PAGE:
Your Letters: N.Y.'s Islamic Center; A University Sued

Host Scott Simon reads listeners' letters on the proposed Islamic center near Ground Zero in New York, and a class-action lawsuit filed against a for-profit university.

Copyright © 2010 NPR. For personal, noncommercial use only. See Terms of Use. For other uses, prior permission required.

SCOTT SIMON, host:

Time now for your letters.

(Soundbite of typing and music)

SIMON: Last week I shared some thoughts on the controversy surrounding the proposed Islamic community center to be built near Ground Zero in New York City. I said that a center for Muslims would probably eventually just blend into New York's diverse streets.

John Pachuta(ph) of New York City writes: Anyone who walks through the streets and the neighborhoods surrounding the World Trade Center site will recognize that this area is not dead but alive; a bustling, vibrant community incorporating people of all races, religions and political beliefs. Those who continue to live and work here after 9/11 understand this. It's what makes our city and our country great.

And Connie Harris of Beaverton, Ohio writes: The mosque will blend into New York as many other interesting and educational, culturally diverse things have. Refusing to proceed as we always have with allowing people religious freedom is not only is wrong but will not bring back those who died, nor ease the suffering from 9/11.

Last week, NPR's Jeff Brady reported on a for-profit college facing a lawsuit from students who say the school committed fraud to get them to enroll. He talked to Chris Hoyer, a senior partner with the firm that filed the suit.

Mr. CHRIS HOYER (Attorney): The schools get their money as soon as they get you to sign; and then it really falls on the shoulder of these kids and the taxpayers.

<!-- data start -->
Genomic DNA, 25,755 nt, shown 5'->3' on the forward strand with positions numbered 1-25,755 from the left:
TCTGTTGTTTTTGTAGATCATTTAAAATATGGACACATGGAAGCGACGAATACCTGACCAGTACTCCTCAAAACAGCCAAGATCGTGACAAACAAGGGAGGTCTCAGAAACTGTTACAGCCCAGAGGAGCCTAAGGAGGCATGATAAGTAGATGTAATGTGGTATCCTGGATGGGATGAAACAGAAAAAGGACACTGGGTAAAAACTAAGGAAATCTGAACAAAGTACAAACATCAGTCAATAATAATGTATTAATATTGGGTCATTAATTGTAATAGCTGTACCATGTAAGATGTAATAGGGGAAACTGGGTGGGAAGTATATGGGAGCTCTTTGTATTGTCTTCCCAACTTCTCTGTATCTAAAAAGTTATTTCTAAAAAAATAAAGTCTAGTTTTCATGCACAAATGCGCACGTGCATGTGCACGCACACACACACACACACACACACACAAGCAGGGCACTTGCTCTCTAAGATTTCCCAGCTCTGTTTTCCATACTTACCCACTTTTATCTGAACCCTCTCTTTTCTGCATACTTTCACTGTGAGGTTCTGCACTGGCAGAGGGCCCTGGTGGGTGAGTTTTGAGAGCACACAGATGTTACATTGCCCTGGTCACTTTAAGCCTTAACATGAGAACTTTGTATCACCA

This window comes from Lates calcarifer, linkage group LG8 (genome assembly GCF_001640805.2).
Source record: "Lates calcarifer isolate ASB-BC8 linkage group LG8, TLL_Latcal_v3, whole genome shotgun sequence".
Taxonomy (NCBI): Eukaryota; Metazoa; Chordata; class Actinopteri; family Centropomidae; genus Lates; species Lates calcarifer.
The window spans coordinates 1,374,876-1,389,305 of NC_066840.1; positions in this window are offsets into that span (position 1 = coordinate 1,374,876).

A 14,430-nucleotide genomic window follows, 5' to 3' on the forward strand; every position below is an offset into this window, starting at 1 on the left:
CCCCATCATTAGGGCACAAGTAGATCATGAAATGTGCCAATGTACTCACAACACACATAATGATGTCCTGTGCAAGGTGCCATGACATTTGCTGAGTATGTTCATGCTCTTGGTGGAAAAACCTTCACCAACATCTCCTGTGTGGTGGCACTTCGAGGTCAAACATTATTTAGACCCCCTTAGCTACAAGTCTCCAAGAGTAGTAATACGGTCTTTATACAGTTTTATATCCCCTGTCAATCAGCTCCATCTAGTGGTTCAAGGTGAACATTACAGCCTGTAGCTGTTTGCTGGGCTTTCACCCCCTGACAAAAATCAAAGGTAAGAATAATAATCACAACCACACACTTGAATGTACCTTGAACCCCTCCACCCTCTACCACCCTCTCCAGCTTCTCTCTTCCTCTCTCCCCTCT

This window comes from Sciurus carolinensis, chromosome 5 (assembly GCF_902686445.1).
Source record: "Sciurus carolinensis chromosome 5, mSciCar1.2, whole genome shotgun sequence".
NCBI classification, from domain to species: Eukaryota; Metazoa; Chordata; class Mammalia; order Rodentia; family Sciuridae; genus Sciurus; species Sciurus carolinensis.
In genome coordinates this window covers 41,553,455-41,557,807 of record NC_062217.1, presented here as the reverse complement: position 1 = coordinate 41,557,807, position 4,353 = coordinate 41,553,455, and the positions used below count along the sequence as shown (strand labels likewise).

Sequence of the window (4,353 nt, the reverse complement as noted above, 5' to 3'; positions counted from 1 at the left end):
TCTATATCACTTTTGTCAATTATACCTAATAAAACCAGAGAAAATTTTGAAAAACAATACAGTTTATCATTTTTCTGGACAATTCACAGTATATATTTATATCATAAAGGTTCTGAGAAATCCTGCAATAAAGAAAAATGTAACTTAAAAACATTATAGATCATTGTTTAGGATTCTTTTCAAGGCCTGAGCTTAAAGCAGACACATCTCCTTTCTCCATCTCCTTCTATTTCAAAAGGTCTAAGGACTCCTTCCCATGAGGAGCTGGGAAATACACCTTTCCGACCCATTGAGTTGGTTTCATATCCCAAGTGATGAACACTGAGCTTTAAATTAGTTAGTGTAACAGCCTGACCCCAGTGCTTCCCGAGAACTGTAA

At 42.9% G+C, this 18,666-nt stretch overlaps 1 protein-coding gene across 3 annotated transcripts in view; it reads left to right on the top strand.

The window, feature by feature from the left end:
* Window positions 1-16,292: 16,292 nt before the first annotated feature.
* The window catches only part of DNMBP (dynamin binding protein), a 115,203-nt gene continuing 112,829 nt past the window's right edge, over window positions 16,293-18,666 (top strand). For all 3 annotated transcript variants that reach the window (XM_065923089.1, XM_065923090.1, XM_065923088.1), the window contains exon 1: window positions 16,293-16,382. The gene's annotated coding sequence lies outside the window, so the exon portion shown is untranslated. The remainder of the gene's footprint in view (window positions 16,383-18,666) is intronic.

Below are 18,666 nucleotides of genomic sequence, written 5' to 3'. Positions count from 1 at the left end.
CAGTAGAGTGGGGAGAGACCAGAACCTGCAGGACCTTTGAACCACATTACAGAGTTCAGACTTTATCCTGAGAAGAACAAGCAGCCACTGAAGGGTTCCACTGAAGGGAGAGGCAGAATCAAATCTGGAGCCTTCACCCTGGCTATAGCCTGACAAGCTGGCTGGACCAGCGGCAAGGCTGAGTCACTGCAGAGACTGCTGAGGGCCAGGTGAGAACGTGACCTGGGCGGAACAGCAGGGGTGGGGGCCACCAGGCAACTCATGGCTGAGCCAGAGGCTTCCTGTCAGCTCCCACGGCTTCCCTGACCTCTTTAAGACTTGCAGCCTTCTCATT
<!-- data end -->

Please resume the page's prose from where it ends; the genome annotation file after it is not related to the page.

Yuan Sun(ph) of Cupertino, California writes: We tell our kids that education is the only way to get ahead and then treat those kids as a profit center. We turn our schools into factories, concerned only about margin and not quality of output, and then hire from a global pool for the lowest price. We created workers loaded with debt yet lacking the skills to pay off that debt.

But Dan Nussbaum of Gilbert, Arizona writes: Whether you're buying a car, home, or college education, you need to first do your homework. If you're not good at doing homework, then you're probably not fit to be going to college in the first place. Just because you were sold a lemon of an education does not mean that you need to enter into another pithy class action litigation.

Is he misusing pithy?

Finally: correction. In my interview with Patricia Heaton last week, I introduced her as the actress who played the mother of twins on "Everybody Loves Raymond" and a mother of four in her new series, "The Middle." In fact, she portrays a mother of three in both shows. She is the mother of four in real life.

We'd like to hear from you. Send us an email. Just go to NPR.org and click on Contact Us. Or you can find us on Twitter. I'm @nprscottsimon, all one word. The rest of the weekend staff is @nprweekend.

Copyright © 2010 NPR. All rights reserved. No quotes from the materials contained herein may be used in any media without attribution to NPR. This transcript is provided for personal, noncommercial use only, pursuant to our Terms of Use. Any other use requires NPR's prior permission. Visit our permissions page for further information.

NPR transcripts are created on a rush deadline by a contractor for NPR, and accuracy and availability may vary. This text may not be in its final form and may be updated or revised in the future. Please be aware that the authoritative record of NPR's programming is the audio.

Comments

 

Please keep your community civil. All comments must follow the NPR.org Community rules and terms of use, and will be moderated prior to posting. NPR reserves the right to use the comments we receive, in whole or in part, and to use the commenter's name and location, in any medium. See also the Terms of Use, Privacy Policy and Community FAQ.